Slovak president asks deputy PM to form new govt
Slovakia's president on Thursday asked Deputy Prime Minister Peter Pellegrini to form a new government after accepting the premier's resignation following a public backlash over an investigative journalist's murder.
President Andrej Kiska handed Pellegrini -- who is closely allied with embattled outgoing Prime Minister Robert Fico -- the mandate in a ceremony televised live.
"The only reason I resigned was to prevent chaos in this country and to ensure stability. Snap elections would not have brought any stability," Fico told reporters after handing in his resignation earlier at the presidential palace.
"I am not going anywhere. I will be an active chairman of the strongest political party," said the 53-year-old leader of the Smer-SD party to which Pellegrini also belongs.
Kiska had earlier said he was informed by the three coalition parties -- Smer-SD, plus junior partners Most-Hid and the Slovak National Party -- "that they have the support of the majority in parliament for a new government led by Mr Pellegrini".
Fico offered to resign after Most-Hid called for early elections and said it would quit the coalition government if talks failed.
Political analyst Pavol Babos said tensions should now ease, though he believes Fico will continue to call the shots from behind the scenes.
"The only way to avoid this would be if Fico himself decided to leave politics. From what he said, however, it is clear that he will want to affect the government's actions even if he will not be a member of it any longer," the Bratislava-based analyst told AFP.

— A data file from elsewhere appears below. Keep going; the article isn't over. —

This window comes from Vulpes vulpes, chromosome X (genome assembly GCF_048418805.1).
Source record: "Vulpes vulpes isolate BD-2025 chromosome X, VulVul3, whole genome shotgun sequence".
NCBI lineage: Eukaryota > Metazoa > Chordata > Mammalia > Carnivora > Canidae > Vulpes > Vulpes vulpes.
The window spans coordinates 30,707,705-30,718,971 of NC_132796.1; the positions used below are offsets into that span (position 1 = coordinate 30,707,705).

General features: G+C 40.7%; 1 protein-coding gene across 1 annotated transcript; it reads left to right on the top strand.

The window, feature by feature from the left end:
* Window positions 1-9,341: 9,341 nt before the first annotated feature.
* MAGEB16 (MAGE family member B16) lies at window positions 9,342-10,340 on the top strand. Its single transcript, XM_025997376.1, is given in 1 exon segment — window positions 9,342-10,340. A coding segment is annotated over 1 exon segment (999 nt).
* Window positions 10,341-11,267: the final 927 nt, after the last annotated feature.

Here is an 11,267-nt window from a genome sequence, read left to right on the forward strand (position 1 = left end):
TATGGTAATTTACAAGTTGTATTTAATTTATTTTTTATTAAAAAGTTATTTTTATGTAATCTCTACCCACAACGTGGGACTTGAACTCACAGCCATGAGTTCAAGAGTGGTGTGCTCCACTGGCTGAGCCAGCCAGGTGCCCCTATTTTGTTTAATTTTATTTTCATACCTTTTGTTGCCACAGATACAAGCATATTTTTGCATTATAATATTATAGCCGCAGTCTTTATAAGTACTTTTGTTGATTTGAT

"I do not expect any major changes in Slovak politics. It is still the same coalition parties, and most of the ministers remain in position."
He added that it is a "big problem" and a "conflict of interest" that the interior minister position will remain in the hands of Smer-SD after Robert Kalinak resigned earlier this week.
"The murdered journalist was writing about the links of the Italian mafia to the broader leadership of the Smer party," Babos said.
- Mafia ties? -
Journalist Jan Kuciak and his fiancee, both 27, who were found shot dead on February 25 at their home near the capital Bratislava.
Police said Kuciak's death was "most likely" related to his investigation into ties between Slovakia's top politicians and Italy's 'Ndrangheta mafia.
Fico's close aide Maria Troskova was alleged to have links to one of the Italians named in Kuciak's story.
The murder and Kuciak's article, published after his death, sparked a wave of anti-government sentiment in Slovakia, an EU and NATO member of 5.4 million people.
A recent poll by the Focus institute found that 62 percent of Slovaks were in favour of Fico's resignation, while only 13 percent felt he should stay.
Street protests this month saw tens of thousands of Slovak demonstrate against the government.
Protests will continue on Friday across the country, despite Fico's resignation.
Rally organisers continue to call for early elections as they believe the government reorganisation does nothing to change the management of the institutions responsible for investigating Kuciak's murder.
The killing had raised fresh concern about media freedom and corruption both in Slovakia and Europe.
On Wednesday, the EU urged Slovakia to swiftly investigate it.
"The top priority for all of us must be to carry out an independent and thorough investigation of the facts and bring those responsible to justice," the EU's security commissioner Julian King told MEPs in Strasbourg.
"We call upon the Slovak authorities to do this quickly."
Fico has been in power since 2012 and is known abroad for his anti-immigrant stance.
The veteran leftist had laid down three conditions for his resignation.
Kiska should respect the outcome of the 2016 parliamentary elections, respect and uphold the coalition agreement that forms the basis of the current government, and accept that Fico's Smer-SD party would put forward a candidate to replace him, the prime minister demanded.
© 2018 AFP